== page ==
When most people think about brands, they tend to think about the ones that have been built up over a period of decades, if not more than a century. They think about a logo that even children can identify in less than two seconds.
Nike, McDonalds, Tide, Apple, and Macy’s are all examples of American brands with a lot of general awareness. Awareness alone does not make a business successful, but it helps a whole lot. Most people know what Sears is, but it hasn’t kept the company from severe cut-backs. When Apple was in the doldrums, the general awareness of what Apple was did not help it recover all that much.
Better products, starting with the iMac, and then moving onto the iPod, helped to resurrect the company.
Radio Shack’s brand awareness is not helping it sell more electronics supplies. Why not? Because the online stores are providing a better service, at a better price, more conveniently. Soon enough, unless something drastic changes, the brand will be as obscure as Magnavox is today.
The default problem of all new businesses, even those with great products, is that no one has any idea what the company is or what it stands for. The obscurity can be downright shocking. It can be demoralizing. It can be agonizing to look at a ‘share’ or ‘follower’ count sitting at ‘zero,’ especially if you have never had to deal with that before.
The way you can solve this problem is to:
- Find the people who can benefit from your company.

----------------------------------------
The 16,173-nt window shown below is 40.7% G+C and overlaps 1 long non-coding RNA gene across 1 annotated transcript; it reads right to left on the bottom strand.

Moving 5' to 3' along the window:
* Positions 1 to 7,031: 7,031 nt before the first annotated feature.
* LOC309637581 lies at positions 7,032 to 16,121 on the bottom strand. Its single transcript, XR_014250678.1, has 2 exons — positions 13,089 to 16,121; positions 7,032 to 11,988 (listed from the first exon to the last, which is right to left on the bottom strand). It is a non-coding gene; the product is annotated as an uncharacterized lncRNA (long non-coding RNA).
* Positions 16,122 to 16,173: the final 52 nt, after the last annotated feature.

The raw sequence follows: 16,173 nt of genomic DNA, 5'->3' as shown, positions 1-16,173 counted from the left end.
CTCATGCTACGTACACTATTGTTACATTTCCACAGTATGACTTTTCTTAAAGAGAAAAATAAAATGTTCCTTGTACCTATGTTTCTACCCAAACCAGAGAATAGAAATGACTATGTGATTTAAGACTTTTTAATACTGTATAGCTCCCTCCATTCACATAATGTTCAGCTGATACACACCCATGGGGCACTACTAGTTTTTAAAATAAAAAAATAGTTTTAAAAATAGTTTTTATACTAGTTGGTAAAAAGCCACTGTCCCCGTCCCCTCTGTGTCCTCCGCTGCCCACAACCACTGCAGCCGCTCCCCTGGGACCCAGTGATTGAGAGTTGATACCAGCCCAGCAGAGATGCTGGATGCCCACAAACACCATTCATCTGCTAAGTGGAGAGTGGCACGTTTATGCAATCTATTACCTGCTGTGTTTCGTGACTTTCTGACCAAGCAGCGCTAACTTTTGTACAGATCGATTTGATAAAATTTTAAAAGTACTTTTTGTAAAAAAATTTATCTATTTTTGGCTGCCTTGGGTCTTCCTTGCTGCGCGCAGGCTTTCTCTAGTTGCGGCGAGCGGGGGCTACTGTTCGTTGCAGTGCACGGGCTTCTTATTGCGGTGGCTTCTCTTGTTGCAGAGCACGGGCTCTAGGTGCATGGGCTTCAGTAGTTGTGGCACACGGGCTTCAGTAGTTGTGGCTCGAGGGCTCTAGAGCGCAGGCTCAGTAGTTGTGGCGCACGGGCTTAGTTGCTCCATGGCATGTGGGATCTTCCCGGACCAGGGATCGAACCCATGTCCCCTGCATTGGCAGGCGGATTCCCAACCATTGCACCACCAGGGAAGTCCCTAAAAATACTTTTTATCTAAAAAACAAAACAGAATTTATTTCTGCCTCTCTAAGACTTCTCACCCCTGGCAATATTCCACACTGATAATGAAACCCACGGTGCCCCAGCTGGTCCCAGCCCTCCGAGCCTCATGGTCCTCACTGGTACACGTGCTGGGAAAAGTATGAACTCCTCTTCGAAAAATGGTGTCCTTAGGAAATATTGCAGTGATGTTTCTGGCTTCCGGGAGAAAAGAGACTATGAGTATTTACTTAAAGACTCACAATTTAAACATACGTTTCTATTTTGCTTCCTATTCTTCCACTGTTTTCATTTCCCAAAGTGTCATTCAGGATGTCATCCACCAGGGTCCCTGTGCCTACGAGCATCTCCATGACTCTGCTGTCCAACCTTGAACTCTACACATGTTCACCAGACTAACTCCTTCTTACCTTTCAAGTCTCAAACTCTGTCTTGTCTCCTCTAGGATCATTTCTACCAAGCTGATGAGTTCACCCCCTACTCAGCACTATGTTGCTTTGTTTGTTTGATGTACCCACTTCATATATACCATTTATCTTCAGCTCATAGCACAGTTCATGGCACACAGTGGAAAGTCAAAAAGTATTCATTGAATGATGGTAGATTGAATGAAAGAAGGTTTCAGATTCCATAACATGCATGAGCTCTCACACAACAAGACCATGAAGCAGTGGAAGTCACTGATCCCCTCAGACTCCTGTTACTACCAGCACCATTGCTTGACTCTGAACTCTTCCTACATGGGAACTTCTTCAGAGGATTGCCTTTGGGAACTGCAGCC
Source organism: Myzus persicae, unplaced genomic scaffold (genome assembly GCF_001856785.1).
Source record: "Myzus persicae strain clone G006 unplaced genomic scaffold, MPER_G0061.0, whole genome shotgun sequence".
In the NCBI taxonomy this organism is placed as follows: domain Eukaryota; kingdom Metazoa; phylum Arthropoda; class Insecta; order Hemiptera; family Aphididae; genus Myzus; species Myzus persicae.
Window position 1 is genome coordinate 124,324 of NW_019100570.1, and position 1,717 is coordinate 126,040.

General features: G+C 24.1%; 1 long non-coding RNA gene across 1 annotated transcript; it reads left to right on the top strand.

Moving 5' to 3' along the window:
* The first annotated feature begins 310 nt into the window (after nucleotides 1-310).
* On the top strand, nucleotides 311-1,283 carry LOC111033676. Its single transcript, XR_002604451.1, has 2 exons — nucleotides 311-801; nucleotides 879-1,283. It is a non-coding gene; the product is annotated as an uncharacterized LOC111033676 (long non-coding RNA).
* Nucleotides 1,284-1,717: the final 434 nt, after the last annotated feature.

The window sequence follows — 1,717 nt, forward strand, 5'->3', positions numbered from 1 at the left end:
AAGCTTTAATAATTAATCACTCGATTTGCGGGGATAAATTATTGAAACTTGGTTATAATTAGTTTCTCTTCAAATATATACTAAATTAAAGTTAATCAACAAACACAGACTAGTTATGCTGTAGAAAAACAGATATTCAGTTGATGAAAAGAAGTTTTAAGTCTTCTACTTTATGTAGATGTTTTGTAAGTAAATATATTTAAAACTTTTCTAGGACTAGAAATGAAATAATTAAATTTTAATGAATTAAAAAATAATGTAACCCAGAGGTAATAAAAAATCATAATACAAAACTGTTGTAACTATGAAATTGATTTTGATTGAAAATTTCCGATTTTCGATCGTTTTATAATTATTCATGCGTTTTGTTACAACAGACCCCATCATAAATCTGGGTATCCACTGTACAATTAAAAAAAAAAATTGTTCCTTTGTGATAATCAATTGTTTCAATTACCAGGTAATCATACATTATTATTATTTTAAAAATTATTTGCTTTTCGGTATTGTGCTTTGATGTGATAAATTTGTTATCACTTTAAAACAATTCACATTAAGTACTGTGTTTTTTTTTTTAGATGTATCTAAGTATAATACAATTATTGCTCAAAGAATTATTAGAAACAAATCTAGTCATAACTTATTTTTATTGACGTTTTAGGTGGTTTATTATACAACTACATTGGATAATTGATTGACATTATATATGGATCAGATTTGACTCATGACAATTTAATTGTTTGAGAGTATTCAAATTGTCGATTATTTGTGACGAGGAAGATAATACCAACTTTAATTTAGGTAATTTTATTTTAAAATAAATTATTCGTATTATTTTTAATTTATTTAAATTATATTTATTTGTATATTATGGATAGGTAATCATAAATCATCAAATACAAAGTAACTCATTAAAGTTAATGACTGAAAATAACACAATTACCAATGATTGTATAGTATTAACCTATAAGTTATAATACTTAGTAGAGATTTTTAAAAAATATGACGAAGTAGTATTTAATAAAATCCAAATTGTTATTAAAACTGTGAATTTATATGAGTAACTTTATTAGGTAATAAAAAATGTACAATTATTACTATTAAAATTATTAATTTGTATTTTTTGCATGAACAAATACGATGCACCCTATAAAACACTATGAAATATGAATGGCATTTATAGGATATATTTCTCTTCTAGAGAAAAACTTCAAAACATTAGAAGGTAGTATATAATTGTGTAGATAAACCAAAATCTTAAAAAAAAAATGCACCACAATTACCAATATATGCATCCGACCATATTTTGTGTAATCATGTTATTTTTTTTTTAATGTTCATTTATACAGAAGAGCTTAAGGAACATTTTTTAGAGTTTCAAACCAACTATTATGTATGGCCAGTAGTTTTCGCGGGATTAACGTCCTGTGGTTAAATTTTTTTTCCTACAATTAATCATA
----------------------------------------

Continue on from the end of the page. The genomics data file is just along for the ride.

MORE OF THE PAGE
- Convince them that they’ll benefit.
- Sell them the product or give it away if you have to.
- Follow up and ask them if they would be willing to tell their friends about it.
- Do it again.
One error that sometimes happens is to think that advertising alone can substitute for sales acumen when the company is going from a cold start. The brand is the conceptual description of the company’s reputation. When the company has no reputation, there is nothing real to build off of. You start the core of the company’s reputation by spending a lot of time with your customers, talking to them, gathering their opinions, making them as happy as you can possibly make them, and then turning that into a process that you can apply with the next customer.
Before you even start thinking about a clever tagline for your full-page magazine ad, you have to get those basics right.
This is not a question of budget. Plenty of companies with multi-billion dollar funding mess this up and waste all their money on media buying.
The core of any good brand is happy customers who will validate everything that you say about your company.
If you have to start with family and friends, start with them. If you have to start with random people sitting in a bar, start with those people. Build out from there.